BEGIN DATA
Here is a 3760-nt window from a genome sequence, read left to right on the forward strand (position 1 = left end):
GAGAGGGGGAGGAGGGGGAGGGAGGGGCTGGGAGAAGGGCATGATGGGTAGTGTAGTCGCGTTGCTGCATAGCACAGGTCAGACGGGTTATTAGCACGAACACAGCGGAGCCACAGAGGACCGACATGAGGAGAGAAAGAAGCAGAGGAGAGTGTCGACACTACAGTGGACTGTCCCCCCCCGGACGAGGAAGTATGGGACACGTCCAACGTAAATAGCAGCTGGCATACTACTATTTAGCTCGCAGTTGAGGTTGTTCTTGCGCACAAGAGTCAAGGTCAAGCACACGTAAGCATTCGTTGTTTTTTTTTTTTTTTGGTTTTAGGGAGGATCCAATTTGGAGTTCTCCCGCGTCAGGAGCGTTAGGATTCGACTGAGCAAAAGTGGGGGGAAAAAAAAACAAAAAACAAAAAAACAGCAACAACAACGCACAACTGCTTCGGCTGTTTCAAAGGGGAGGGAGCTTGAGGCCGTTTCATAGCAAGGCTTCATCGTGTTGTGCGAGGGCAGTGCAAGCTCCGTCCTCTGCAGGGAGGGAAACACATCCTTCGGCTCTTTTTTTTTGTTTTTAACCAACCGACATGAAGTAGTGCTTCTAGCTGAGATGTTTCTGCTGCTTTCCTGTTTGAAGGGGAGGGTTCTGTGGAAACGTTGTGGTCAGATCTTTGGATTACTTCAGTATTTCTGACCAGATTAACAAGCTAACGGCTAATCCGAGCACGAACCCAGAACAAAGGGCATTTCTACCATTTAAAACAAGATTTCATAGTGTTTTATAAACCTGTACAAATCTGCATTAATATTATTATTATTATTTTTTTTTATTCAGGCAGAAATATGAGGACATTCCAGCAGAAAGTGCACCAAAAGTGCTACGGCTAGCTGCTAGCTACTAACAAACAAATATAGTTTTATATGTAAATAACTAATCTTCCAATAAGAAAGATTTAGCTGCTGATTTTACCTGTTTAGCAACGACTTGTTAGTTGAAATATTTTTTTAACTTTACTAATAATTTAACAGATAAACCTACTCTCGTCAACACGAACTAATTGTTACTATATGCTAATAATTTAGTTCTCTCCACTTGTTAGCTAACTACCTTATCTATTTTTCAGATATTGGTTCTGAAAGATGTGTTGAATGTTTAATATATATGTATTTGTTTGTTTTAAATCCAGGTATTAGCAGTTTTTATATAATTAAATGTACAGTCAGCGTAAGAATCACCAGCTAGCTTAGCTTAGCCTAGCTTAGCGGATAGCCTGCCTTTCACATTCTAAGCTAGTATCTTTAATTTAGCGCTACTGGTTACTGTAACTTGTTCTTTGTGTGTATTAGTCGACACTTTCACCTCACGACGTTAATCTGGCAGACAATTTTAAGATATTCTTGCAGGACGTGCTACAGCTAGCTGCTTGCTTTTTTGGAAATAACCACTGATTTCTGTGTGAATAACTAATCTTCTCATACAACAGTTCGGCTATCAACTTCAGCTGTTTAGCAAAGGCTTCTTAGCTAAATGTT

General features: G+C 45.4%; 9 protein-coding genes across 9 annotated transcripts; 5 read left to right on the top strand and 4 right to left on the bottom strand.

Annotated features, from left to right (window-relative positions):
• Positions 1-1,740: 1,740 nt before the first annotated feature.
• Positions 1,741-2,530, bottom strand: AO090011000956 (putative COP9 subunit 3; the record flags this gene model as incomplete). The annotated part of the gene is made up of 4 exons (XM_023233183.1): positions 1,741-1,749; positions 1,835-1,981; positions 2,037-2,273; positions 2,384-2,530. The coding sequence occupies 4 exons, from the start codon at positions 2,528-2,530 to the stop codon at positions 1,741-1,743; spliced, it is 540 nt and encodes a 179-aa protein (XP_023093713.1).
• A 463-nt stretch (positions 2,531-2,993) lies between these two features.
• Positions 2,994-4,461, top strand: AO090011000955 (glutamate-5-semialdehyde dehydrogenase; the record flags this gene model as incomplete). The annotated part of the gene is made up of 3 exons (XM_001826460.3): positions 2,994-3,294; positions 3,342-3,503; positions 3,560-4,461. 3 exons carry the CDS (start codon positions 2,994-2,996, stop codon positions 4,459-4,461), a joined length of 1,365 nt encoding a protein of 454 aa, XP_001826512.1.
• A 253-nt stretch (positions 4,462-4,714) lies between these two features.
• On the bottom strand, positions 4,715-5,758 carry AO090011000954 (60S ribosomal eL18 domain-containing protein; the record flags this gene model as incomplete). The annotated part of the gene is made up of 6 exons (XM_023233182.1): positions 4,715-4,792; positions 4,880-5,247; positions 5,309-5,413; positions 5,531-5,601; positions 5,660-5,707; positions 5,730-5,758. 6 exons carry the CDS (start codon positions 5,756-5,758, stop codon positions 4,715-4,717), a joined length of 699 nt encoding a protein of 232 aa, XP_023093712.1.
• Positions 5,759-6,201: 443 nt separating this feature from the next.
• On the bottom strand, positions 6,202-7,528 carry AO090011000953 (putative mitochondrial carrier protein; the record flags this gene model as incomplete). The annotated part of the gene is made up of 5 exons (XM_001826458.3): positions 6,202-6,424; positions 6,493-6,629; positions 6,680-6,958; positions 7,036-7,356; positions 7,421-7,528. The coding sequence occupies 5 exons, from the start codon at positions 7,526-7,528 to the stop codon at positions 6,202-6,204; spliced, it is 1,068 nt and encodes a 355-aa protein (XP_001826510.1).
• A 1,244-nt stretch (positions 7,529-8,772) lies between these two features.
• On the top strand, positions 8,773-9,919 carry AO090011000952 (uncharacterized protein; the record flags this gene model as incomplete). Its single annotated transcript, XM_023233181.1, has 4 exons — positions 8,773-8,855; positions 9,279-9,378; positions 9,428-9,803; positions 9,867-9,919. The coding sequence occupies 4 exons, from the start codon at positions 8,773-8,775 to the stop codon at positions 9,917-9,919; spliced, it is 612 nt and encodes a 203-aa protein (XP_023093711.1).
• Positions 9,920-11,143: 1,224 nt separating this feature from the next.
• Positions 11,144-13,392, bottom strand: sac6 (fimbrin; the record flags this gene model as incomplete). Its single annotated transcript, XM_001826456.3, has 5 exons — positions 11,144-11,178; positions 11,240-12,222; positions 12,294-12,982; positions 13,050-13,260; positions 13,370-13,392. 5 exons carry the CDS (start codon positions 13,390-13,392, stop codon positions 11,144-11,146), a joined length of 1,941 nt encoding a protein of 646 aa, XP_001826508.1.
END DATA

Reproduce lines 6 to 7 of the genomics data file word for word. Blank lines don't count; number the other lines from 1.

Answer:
• Positions 1,741-2,530, bottom strand: AO090011000956 (putative COP9 subunit 3; the record flags this gene model as incomplete). The annotated part of the gene is made up of 4 exons (XM_023233183.1): positions 1,741-1,749; positions 1,835-1,981; positions 2,037-2,273; positions 2,384-2,530. The coding sequence occupies 4 exons, from the start codon at positions 2,528-2,530 to the stop codon at positions 1,741-1,743; spliced, it is 540 nt and encodes a 179-aa protein (XP_023093713.1).
• A 463-nt stretch (positions 2,531-2,993) lies between these two features.